The Birmingham city centre can be divided into several areas of different characteristics:

  • Core City Centre - extends northwestwards of the New Street station, inside the confines of the A38 and includes much of the surviving pre-war historic buildings of Birmingham, a number of important institutions and the historically prime addresses such as New Street or Colmore Row
  • Westside - extend southwest of New Street and beyond the former Inner Ringroad, and includes much of the remaining canals in central Birmingham. Alongside them much new development took place in recent decades, including civic buildings such as the International Congress Centre or Library of Birmingham, as well as multi-functional commercial projects such as Brindleyplace or The Mailbox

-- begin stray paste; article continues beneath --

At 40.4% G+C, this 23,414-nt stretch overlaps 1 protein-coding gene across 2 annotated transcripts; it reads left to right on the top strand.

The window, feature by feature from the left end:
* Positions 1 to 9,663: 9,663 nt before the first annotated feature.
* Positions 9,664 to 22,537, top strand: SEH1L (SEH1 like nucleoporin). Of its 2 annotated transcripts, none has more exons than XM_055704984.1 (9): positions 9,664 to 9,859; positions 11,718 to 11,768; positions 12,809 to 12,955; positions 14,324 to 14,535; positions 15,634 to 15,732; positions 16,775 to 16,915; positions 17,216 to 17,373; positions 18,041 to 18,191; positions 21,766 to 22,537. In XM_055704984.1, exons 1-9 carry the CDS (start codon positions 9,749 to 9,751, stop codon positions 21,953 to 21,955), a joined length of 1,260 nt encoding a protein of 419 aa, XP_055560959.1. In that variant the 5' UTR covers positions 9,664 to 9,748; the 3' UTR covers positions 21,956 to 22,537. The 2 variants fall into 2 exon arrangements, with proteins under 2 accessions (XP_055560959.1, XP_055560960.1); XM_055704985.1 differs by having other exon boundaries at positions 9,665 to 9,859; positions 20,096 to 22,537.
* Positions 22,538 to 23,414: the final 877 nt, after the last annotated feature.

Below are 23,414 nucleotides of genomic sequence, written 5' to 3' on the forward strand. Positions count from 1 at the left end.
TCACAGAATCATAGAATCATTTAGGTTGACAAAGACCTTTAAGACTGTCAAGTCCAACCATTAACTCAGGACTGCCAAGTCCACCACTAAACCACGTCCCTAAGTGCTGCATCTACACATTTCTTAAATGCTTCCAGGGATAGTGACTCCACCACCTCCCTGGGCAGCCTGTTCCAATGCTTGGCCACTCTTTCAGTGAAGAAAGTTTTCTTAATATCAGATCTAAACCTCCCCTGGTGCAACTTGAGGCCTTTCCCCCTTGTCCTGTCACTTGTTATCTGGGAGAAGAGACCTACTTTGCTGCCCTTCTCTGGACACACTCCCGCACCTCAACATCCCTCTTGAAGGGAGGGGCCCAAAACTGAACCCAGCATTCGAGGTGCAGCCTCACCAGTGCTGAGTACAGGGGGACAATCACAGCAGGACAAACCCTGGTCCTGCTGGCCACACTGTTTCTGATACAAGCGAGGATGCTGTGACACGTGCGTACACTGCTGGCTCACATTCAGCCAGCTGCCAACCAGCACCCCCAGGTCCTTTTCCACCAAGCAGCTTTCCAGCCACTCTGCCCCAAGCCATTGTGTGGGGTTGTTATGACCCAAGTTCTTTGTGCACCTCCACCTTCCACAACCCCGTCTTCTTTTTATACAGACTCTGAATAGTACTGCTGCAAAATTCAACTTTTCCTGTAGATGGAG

• Eastside - the area southeastwards of the New Street station, or more precisely behind the nearby Moor Street station. This formerly industrial area which included the long-disused Curzon Station as well now contains large swathes of unused, cleared land that undergoes redevelopment as parts of large urban planning projects. Some of them are already finished, but many are still to commence, giving this part of town a modern yet unfinished appearance
  • Southside - the part southeast of New Street station retains a more traditional ambiance with small buildings along narrow streets. Parts of it are occupied by Birmingham's Gay Village and Chinese Quarter.
  • Deritend and Digbeth - the area directly eastwards of the Bullring centre contains much industrial and pre-industrial architectural heritage, and it has become a hub for everything creative and a rather pleasant area, which also includes Birmingham's Irish Quarter.